"You ought to do something about your figure!”
So admonishes the 1940s advertisement for Spencer Corsets, which promises to fix your “figure problem” and do away with bulges and sagging lines. Years earlier, before Spencer’s bold statement, the Ladies Home Journal in 1898 made advertising history by being the first publication to feature photos of women wearing corsets, promoting the 18-inch waist.
Women have certainly come a long way since the days of corsets, but an idealized standard of beauty persists. Whether it is trying desperately like Scarlett O’Hara to regain their pre-baby body via corset (or treadmill), or aiming to be a perfect “10” (as immortalized by Bo Derek in the 1979 film 10), women still hear the same message. Something needs to be fixed: your face, your legs, your waist, your breasts, your hair. You’re not hot enough, sexy enough, thin enough. And between social media, “reality” TV, and the prevalence of the selfie, technology has created an unprecedented platform to broadcast that message.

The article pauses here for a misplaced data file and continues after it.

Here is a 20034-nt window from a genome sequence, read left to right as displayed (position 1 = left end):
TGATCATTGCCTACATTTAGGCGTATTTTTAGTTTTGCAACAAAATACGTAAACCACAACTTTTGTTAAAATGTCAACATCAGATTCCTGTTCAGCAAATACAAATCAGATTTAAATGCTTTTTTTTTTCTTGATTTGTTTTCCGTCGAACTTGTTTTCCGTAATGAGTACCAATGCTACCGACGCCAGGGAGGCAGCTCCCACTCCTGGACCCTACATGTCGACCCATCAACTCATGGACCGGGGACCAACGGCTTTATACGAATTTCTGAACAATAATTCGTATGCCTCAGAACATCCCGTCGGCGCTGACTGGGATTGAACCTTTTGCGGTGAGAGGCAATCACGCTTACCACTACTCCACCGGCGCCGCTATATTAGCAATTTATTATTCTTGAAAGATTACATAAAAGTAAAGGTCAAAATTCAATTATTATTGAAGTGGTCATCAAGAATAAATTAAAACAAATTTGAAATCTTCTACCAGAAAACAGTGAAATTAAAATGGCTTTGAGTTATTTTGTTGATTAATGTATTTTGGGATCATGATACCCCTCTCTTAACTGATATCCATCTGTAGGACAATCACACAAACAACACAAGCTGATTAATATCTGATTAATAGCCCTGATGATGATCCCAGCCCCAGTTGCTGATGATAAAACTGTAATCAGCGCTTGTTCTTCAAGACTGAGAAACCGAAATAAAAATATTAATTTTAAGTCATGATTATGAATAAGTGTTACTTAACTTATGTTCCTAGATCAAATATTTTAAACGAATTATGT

The Pressure Continues
“Not much has changed in the last few decades. We still have this thing about weight and beauty defining us. The whole idea that you can’t be thin enough—even though we have record rates of eating disorders—still remains a problem,” says Dr. Linda Mintle, chair of Liberty University’s behavioral health division and a licensed clinical social worker and marriage and family therapist. She is also an author, with numerous books and articles on the psychology of weight and body image. “The cultural pressure to be thin is so intense,” Mintle wrote for Beliefnet.com, “that 9-year-old girls are dieting and teen plastic surgery is on the rise. Thousands of dollars are spent on shaping, cutting, stapling, and lopping off parts of the female body.”